- you and your heroes have alienated everyone else,
- your project is still totally screwed.
This is a recurring pattern that many growing companies fall into, and it also occurs to projects within larger companies. Anywhere you find managerial desperation and a hardworking team, Do It Harder may be visiting.
The Fall and Rise of a Hero
你走进办公室的一个下雨天，你的老板想跟你说话。他需要你完成你的项目，但他也希望你完成你的同事项目，如果你的同事仍然会去ownthe project, you’re just going todo它（以及您的其他工作，记住）。
A few weeks later, the site starts crashing every few days, and the company really needs to launch the new version of the site. The boss pops in to let you know he deeply trusts you, and needs you to take over both efforts. You’re a good guy and it sounds like a good opportunity, and you’re pretty sure you can do a better job than the guys already working on it, so you say yes.
Congratulations! You’re a hero programmer.
You’re now working on five disparate projects, trying not to piss too many people off, but you’re having trouble getting everyone involved. It seems like they’re not really working as hard as you are, and it’s a bit of a drag, since you’re pulling seventy hour weeks and getting paged every Saturday night.
Day after day, and week after week the frustration between heroes and non-heroes grows stronger, tumbling toward inevitable disaster.
Kill the Hero Programmer
When it comes to solving the hero programmer, your options are limited: either kill the environment that breeds hero programmers, or kill the hero programmer by burnout.
They’re truly unmaintainable beings, as their presence limits the effectiveness of those around them in exchange for a short-term burst of productivity fueled by long hours and minimized communication costs (minimized because most other people aren’t able to do much).
These long hours burn your heroes out, and then they either quit or you shove them into a corner where they’ll glower at you while remembering how their hard work and critical contributions culminated in them glaring at you from that corner.
One of the observations fromsystems thinkingis that while humans are prone to interpreting events as causal, often problems are better described in terms of a series of stockpiles which grow and shrink based on incoming and outgoing flows. TheDust Bowl不是由一位农民或overfar的一年ming, but by years of systemic abuse.
Stocks and flows are especially valuable in understanding project and team failure. Projects fall behind one sprint at a time. Technical debt strangles projects over months.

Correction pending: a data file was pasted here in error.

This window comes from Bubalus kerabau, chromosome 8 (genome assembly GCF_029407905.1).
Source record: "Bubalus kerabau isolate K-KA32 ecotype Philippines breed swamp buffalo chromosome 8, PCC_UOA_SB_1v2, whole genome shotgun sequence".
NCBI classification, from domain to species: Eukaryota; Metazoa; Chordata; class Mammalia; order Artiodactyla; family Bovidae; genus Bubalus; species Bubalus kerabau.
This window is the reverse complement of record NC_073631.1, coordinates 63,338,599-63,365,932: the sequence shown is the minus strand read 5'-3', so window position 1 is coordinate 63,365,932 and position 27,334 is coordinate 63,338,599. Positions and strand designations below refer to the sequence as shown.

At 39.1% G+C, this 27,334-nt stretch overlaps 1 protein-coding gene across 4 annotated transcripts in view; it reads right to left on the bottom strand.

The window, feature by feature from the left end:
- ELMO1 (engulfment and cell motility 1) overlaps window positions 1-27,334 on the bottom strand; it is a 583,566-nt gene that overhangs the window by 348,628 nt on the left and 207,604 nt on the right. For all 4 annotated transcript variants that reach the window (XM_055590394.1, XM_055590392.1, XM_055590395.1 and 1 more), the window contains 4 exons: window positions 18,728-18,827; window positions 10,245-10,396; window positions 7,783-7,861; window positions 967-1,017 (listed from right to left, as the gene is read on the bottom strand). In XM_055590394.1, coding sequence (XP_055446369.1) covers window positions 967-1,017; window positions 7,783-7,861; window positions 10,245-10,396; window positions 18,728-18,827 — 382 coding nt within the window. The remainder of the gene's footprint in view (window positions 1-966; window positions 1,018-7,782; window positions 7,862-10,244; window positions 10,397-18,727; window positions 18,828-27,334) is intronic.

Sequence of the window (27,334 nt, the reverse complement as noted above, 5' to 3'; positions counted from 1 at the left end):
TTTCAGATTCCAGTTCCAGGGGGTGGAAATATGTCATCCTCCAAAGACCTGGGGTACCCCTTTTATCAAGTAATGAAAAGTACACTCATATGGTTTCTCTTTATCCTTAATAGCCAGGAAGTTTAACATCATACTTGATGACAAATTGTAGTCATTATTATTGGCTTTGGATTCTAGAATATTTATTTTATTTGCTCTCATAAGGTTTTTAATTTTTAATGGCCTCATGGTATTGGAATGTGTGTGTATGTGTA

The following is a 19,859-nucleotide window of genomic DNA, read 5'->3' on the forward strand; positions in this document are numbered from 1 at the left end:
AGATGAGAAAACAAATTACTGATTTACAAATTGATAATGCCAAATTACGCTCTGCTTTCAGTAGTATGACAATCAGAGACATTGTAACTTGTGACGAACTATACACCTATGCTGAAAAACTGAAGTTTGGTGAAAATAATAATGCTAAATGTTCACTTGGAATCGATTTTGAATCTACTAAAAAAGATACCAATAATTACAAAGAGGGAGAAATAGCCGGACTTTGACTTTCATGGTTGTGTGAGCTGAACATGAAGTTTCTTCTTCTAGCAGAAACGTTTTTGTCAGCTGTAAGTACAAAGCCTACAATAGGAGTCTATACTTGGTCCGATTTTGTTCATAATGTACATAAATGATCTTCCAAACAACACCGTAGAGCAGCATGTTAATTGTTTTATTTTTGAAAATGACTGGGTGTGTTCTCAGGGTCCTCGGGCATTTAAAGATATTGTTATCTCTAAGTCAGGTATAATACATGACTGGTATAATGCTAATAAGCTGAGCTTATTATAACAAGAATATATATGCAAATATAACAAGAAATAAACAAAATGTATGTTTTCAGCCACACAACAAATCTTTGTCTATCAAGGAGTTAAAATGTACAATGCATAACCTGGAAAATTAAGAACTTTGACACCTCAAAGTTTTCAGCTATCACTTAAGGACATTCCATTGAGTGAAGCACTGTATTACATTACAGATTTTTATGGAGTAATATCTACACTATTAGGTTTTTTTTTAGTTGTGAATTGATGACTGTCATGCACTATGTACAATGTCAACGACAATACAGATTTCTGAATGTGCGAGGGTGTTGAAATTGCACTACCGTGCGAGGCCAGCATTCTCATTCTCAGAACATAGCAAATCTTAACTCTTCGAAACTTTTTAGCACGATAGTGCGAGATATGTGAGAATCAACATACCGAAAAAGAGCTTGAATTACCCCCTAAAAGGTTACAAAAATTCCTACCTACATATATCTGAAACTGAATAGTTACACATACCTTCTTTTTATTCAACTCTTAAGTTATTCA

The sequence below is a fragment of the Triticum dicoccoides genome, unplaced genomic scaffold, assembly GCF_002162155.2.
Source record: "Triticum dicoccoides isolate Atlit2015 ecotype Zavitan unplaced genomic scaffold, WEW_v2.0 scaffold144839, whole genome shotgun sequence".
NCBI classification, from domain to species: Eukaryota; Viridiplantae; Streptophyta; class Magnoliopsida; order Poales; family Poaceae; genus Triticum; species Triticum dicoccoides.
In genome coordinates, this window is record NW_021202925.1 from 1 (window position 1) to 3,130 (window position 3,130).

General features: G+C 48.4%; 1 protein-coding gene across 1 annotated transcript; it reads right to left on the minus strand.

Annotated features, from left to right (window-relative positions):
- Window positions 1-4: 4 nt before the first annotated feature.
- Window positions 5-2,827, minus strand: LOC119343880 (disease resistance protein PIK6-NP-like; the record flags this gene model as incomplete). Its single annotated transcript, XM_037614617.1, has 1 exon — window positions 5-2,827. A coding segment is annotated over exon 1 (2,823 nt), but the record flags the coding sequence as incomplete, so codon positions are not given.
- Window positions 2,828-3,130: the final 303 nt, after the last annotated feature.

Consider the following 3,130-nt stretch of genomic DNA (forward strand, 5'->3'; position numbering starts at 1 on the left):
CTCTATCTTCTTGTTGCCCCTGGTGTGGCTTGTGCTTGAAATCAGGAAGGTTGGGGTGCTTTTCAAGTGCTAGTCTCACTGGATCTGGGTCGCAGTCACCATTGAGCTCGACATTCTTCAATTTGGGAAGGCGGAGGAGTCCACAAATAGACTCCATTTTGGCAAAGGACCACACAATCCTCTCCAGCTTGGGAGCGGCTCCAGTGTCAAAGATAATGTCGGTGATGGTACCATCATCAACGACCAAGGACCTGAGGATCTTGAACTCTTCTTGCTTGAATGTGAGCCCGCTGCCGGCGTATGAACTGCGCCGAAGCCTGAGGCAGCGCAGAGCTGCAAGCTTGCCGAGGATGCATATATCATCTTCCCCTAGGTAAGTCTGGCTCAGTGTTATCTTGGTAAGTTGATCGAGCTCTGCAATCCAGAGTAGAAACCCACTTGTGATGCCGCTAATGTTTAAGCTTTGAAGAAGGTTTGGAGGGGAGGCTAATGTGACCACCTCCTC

Projects fail slowly, fixing them takes time too.
Working at a frenetic pace for a couple weeks or a month may feel like a major outpouring of effort and energy, but it’s near impossible to quickly counteract a deficit created over months of poor implementation or management choices.
If hard work and breeding heroes doesn’t work, what does?
Taking the blame is painful, and only plays well with the crowds a couple of times. After that people won’t trust you to lead them towards success, which makes some sense, since at that point you’ve lead them off the rails multiple times. Fair’s fair.
如果造成损失不会让您看起来有光泽，至少达到关闭是治愈，并且团队将有机会开始治愈，因为计划重置和调整目标。如果没有杠杆改变政策 - 这不一定是直接权威，影响力是一个强大的东西 - 你无法开始治疗，但你可以帮助更快地达到重置点。（类似于ISAAC Asimov的基础，相对于加速和最小化加入帝国的崩溃Foundation Series.)
Without policy, your tool is stepping back and allowing the brokenness to collapse under its own weight. A deeply flawed system can’t be saved by bandaids, but can easily absorb your happiness to slightly extend its viability. By stepping back you conserve your energy, avoid creating rifts by pushing others away in hero mode, and will be ready to be a part of a new–hopefully more functional–system after the reset does occur.
This is a very uncomfortable process, and if you’re a hardworking, loyal person, then it probably goes deeply against your nature. It certainly goes against my nature, but I believe that this is one case where following my nature is a detriment to both myself and those around me.
Kill your heroes and stop doing it harder. Don’t trap yourself in your mistakes, learn from them and move forward.